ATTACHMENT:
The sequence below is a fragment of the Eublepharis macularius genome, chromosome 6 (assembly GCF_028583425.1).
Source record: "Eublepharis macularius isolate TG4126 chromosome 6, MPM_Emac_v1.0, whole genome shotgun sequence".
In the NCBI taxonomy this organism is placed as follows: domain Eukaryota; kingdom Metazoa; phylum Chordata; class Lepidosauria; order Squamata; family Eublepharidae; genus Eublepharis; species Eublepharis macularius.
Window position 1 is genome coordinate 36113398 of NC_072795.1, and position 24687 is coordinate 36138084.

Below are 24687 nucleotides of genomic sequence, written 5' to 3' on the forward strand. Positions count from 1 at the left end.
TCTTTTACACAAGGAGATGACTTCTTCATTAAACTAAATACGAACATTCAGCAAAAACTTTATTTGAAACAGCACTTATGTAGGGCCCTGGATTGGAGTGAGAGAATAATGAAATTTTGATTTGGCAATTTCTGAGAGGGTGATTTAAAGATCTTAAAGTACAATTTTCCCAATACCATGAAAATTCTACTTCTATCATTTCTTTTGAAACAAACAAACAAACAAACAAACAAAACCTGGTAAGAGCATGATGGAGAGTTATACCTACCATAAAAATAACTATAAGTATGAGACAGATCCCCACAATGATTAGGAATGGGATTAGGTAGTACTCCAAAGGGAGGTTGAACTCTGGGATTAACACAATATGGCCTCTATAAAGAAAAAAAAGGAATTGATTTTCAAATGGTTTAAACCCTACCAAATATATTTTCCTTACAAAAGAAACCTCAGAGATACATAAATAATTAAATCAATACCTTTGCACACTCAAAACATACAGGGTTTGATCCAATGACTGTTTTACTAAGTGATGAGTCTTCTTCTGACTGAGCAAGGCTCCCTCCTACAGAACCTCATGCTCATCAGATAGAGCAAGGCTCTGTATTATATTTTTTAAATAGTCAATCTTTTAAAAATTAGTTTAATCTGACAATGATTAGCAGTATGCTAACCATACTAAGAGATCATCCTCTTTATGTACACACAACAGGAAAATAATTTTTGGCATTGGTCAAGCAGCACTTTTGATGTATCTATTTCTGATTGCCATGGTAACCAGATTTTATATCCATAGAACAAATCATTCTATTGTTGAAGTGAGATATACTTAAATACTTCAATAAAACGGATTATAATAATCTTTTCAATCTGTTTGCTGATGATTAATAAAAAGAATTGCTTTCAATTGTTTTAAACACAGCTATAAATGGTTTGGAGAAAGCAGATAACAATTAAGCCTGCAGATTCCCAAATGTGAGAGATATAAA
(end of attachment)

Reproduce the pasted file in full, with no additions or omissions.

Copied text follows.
The sequence below is a fragment of the Eublepharis macularius genome, chromosome 6 (assembly GCF_028583425.1).
Source record: "Eublepharis macularius isolate TG4126 chromosome 6, MPM_Emac_v1.0, whole genome shotgun sequence".
In the NCBI taxonomy this organism is placed as follows: domain Eukaryota; kingdom Metazoa; phylum Chordata; class Lepidosauria; order Squamata; family Eublepharidae; genus Eublepharis; species Eublepharis macularius.
Window position 1 is genome coordinate 36113398 of NC_072795.1, and position 24687 is coordinate 36138084.

Below are 24687 nucleotides of genomic sequence, written 5' to 3' on the forward strand. Positions count from 1 at the left end.
TCTTTTACACAAGGAGATGACTTCTTCATTAAACTAAATACGAACATTCAGCAAAAACTTTATTTGAAACAGCACTTATGTAGGGCCCTGGATTGGAGTGAGAGAATAATGAAATTTTGATTTGGCAATTTCTGAGAGGGTGATTTAAAGATCTTAAAGTACAATTTTCCCAATACCATGAAAATTCTACTTCTATCATTTCTTTTGAAACAAACAAACAAACAAACAAACAAAACCTGGTAAGAGCATGATGGAGAGTTATACCTACCATAAAAATAACTATAAGTATGAGACAGATCCCCACAATGATTAGGAATGGGATTAGGTAGTACTCCAAAGGGAGGTTGAACTCTGGGATTAACACAATATGGCCTCTATAAAGAAAAAAAAGGAATTGATTTTCAAATGGTTTAAACCCTACCAAATATATTTTCCTTACAAAAGAAACCTCAGAGATACATAAATAATTAAATCAATACCTTTGCACACTCAAAACATACAGGGTTTGATCCAATGACTGTTTTACTAAGTGATGAGTCTTCTTCTGACTGAGCAAGGCTCCCTCCTACAGAACCTCATGCTCATCAGATAGAGCAAGGCTCTGTATTATATTTTTTAAATAGTCAATCTTTTAAAAATTAGTTTAATCTGACAATGATTAGCAGTATGCTAACCATACTAAGAGATCATCCTCTTTATGTACACACAACAGGAAAATAATTTTTGGCATTGGTCAAGCAGCACTTTTGATGTATCTATTTCTGATTGCCATGGTAACCAGATTTTATATCCATAGAACAAATCATTCTATTGTTGAAGTGAGATATACTTAAATACTTCAATAAAACGGATTATAATAATCTTTTCAATCTGTTTGCTGATGATTAATAAAAAGAATTGCTTTCAATTGTTTTAAACACAGCTATAAATGGTTTGGAGAAAGCAGATAACAATTAAGCCTGCAGATTCCCAAATGTGAGAGATATAAA